Sustainable Biofuel Test Flight Update
29 October 2008
Air New Zealand Sustainable Biofuel Test Flight Update
The world’s first commercial aviation flight powered by a sustainable second-generation biofuel moved a step closer this week.
The jatropha-based fuel to power one of four engines on the Air New Zealand Boeing 747-400, has arrived at the Rolls-Royce facility in Derby, UK, for testing prior to the flight.
Preliminary data shows the fuel meets all required specifications for use in commercial aviation and a technical team led by Rolls-Royce is now putting the fuel through a rigorous testing process to further validate its specifications.
Subject to the fuel meeting the necessary scientific criteria, a test flight on an Air New Zealand Boeing 747-400, powered by Rolls-Royce engines RB211, will take place in Auckland in December, with an exact date to be confirmed once fuel testing is complete.
The test flight is a joint initiative between Air New Zealand, Boeing, Rolls-Royce and UOP, a Honeywell company, in commercial aviation's drive for more sustainable air travel for future generations.
The jatropha oil Air New Zealand has sourced and refined for its test flight comes from South Eastern Africa (Malawi, Mozambique and Tanzania) and India. It was sourced from seeds grown on environmentally sustainable farms.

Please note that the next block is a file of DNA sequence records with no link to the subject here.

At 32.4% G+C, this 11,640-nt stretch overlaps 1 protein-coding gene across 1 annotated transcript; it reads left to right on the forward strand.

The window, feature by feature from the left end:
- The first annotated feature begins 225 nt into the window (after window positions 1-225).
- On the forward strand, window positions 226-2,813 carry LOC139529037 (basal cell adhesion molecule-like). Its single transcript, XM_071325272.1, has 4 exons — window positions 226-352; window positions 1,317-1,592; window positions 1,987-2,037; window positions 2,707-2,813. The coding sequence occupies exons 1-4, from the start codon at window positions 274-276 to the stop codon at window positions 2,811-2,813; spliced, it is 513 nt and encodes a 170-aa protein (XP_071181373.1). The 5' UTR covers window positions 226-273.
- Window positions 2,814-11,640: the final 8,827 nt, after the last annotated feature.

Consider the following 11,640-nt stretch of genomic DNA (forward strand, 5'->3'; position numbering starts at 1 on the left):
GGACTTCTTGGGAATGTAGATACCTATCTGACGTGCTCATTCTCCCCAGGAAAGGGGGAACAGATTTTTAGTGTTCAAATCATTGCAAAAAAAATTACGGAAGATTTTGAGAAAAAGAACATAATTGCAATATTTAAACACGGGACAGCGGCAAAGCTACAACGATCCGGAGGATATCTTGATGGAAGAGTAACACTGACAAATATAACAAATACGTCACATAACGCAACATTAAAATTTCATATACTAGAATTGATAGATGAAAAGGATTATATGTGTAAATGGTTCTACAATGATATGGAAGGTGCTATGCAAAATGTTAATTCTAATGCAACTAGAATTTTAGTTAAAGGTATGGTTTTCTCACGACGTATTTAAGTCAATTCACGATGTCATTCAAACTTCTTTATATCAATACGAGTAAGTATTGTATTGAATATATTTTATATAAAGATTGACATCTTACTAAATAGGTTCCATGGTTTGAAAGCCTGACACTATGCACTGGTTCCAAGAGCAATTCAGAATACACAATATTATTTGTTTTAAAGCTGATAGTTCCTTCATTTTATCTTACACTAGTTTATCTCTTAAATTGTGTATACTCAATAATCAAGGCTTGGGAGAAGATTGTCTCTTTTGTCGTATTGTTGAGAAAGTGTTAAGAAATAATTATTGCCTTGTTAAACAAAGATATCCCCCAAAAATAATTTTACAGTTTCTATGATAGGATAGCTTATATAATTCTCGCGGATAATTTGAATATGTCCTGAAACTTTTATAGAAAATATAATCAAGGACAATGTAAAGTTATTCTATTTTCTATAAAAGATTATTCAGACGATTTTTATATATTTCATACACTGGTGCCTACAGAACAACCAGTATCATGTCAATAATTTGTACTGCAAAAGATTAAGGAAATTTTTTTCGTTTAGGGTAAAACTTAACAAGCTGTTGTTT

Jatropha is a plant that grows to approximately three metres high and produces seeds that contain inedible lipid oil that is used to produce fuel. Each seed produces between 30 and 40 percent of its mass in oil and jatropha can be grown in a range of difficult conditions, including arid and otherwise non-arable areas, leaving prime areas available for food crops.
The partners have been non-negotiable about the three criteria any environmentally sustainable fuel must meet for the test flight programme. These are social, technical and commercial.
Firstly, the fuel source must be environmentally sustainable and not compete with existing food resources. Secondly, the fuel must be a drop-in replacement for traditional jet fuel and technically be at least as good as the product used today. Finally, it should be cost competitive with existing fuel supplies and be readily available.
The criteria for sourcing the jatropha oil required that the land was neither forest land nor virgin grassland within the previous two decades. The quality of the soil and climate is such that the land is not suitable for the vast majority of food crops. Furthermore, the farms are rain-fed and not mechanically irrigated.
The test flight partners engaged Terasol Energy, a leader in sustainable jatropha development projects, to independently source and certify that the jatropha-based fuel for the flight met all sustainability criteria.
Once received from Terasol Energy, the jatropha oil was refined through a collaborative effort between Air New Zealand, Boeing and leading refining technology developer UOP, utilising UOP technology to produce jet fuel from renewable sources that can serve as a direct replacement to traditional petroleum-based fuel.